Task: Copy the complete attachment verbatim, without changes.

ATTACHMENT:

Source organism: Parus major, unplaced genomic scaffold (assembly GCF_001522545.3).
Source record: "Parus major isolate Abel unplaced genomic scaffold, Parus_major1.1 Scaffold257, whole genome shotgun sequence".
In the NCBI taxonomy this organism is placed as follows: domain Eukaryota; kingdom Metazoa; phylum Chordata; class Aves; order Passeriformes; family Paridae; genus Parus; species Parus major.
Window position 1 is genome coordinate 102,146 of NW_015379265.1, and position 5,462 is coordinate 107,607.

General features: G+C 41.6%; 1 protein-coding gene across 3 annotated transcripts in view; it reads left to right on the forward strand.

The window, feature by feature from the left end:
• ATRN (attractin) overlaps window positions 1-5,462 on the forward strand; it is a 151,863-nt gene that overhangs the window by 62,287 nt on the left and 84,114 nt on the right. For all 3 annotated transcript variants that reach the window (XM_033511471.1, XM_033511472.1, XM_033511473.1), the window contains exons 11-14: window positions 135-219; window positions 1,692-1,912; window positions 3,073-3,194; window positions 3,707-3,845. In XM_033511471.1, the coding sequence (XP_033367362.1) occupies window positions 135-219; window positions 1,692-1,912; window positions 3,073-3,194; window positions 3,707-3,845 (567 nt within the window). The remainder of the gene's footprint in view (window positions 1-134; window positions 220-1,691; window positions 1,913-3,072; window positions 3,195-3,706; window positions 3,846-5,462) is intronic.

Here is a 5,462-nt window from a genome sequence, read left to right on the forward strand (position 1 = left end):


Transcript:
Source organism: Parus major, unplaced genomic scaffold (assembly GCF_001522545.3).
Source record: "Parus major isolate Abel unplaced genomic scaffold, Parus_major1.1 Scaffold257, whole genome shotgun sequence".
In the NCBI taxonomy this organism is placed as follows: domain Eukaryota; kingdom Metazoa; phylum Chordata; class Aves; order Passeriformes; family Paridae; genus Parus; species Parus major.
Window position 1 is genome coordinate 102,146 of NW_015379265.1, and position 5,462 is coordinate 107,607.

General features: G+C 41.6%; 1 protein-coding gene across 3 annotated transcripts in view; it reads left to right on the forward strand.

The window, feature by feature from the left end:
• ATRN (attractin) overlaps window positions 1-5,462 on the forward strand; it is a 151,863-nt gene that overhangs the window by 62,287 nt on the left and 84,114 nt on the right. For all 3 annotated transcript variants that reach the window (XM_033511471.1, XM_033511472.1, XM_033511473.1), the window contains exons 11-14: window positions 135-219; window positions 1,692-1,912; window positions 3,073-3,194; window positions 3,707-3,845. In XM_033511471.1, the coding sequence (XP_033367362.1) occupies window positions 135-219; window positions 1,692-1,912; window positions 3,073-3,194; window positions 3,707-3,845 (567 nt within the window). The remainder of the gene's footprint in view (window positions 1-134; window positions 220-1,691; window positions 1,913-3,072; window positions 3,195-3,706; window positions 3,846-5,462) is intronic.

Here is a 5,462-nt window from a genome sequence, read left to right on the forward strand (position 1 = left end):